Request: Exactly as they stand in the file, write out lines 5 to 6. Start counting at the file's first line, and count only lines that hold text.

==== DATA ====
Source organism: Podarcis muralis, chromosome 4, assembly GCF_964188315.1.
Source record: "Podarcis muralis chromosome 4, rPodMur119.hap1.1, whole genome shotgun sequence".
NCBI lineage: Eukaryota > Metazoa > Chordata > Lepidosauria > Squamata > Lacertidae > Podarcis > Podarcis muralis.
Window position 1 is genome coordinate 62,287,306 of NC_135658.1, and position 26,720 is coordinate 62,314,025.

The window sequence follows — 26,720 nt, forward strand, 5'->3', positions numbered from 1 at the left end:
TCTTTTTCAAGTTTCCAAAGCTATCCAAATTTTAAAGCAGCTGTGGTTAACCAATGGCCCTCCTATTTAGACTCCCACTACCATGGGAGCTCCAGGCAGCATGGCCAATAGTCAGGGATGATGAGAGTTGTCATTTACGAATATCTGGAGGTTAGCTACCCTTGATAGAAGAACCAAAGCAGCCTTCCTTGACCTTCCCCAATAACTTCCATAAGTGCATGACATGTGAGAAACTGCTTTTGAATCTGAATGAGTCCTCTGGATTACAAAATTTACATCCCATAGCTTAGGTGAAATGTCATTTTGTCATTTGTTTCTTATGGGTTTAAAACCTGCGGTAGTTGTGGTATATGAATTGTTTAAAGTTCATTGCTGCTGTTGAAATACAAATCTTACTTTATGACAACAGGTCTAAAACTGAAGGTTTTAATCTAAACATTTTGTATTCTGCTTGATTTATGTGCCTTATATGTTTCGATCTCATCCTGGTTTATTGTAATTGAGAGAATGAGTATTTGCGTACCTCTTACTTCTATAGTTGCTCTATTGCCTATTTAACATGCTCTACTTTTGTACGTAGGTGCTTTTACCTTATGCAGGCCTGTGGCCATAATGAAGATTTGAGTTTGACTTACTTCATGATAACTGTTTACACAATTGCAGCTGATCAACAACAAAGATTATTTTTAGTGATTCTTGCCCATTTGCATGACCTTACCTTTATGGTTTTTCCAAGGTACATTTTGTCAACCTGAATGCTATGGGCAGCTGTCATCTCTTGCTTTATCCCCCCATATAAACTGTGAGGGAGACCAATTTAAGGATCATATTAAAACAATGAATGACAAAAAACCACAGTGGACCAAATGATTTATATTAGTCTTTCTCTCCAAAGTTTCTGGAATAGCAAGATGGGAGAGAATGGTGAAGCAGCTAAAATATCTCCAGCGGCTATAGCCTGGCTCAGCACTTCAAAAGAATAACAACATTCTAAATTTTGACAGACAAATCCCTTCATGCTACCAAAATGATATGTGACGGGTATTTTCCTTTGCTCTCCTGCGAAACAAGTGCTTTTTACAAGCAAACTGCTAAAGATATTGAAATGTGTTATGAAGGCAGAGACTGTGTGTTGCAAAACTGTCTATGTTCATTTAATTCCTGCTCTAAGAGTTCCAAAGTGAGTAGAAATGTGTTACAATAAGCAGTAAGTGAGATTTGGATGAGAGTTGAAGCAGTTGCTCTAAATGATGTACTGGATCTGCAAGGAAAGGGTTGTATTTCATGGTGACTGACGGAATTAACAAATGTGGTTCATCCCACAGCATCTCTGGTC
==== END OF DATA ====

The window sequence follows — 26,720 nt, forward strand, 5'->3', positions numbered from 1 at the left end:
TCTTTTTCAAGTTTCCAAAGCTATCCAAATTTTAAAGCAGCTGTGGTTAACCAATGGCCCTCCTATTTAGACTCCCACTACCATGGGAGCTCCAGGCAGCATGGCCAATAGTCAGGGATGATGAGAGTTGTCATTTACGAATATCTGGAGGTTAGCTACCCTTGATAGAAGAACCAAAGCAGCCTTCCTTGACCTTCCCCAATAACTTCCATAAGTGCATGACATGTGAGAAACTGCTTTTGAATCTGAATGAGTCCTCTGGATTACAAAATTTACATCCCATAGCTTAGGTGAAATGTCATTTTGTCATTTGTTTCTTATGGGTTTAAAACCTGCGGTAGTTGTGGTATATGAATTGTTTAAAGTTCATTGCTGCTGTTGAAATACAAATCTTACTTTATGACAACAGGTCTAAAACTGAAGGTTTTAATCTAAACATTTTGTATTCTGCTTGATTTATGTGCCTTATATGTTTCGATCTCATCCTGGTTTATTGTAATTGAGAGAATGAGTATTTGCGTACCTCTTACTTCTATAGTTGCTCTATTGCCTATTTAACATGCTCTACTTTTGTACGTAGGTGCTTTTACCTTATGCAGGCCTGTGGCCATAATGAAGATTTGAGTTTGACTTACTTCATGATAACTGTTTACACAATTGCAGCTGATCAACAACAAAGATTATTTTTAGTGATTCTTGCCCATTTGCATGACCTTACCTTTATGGTTTTTCCAAGGTACATTTTGTCAACCTGAATGCTATGGGCAGCTGTCATCTCTTGCTTTATCCCCCCATATAAACTGTGAGGGAGACCAATTTAAGGATCATATTAAAACAATGAATGACAAAAAACCACAGTGGACCAAATGATTTATATTAGTCTTTCTCTCCAAAGTTTCTGGAATAGCAAGATGGGAGAGAATGGTGAAGCAGCTAAAATATCTCCAGCGGCTATAGCCTGGCTCAGCACTTCAAAAGAATAACAACATTCTAAATTTTGACAGACAAATCCCTTCATGCTACCAAAATGATATGTGACGGGTATTTTCCTTTGCTCTCCTGCGAAACAAGTGCTTTTTACAAGCAAACTGCTAAAGATATTGAAATGTGTTATGAAGGCAGAGACTGTGTGTTGCAAAACTGTCTATGTTCATTTAATTCCTGCTCTAAGAGTTCCAAAGTGAGTAGAAATGTGTTACAATAAGCAGTAAGTGAGATTTGGATGAGAGTTGAAGCAGTTGCTCTAAATGATGTACTGGATCTGCAAGGAAAGGGTTGTATTTCATGGTGACTGACGGAATTAACAAATGTGGTTCATCCCACAGCATCTCTGGTC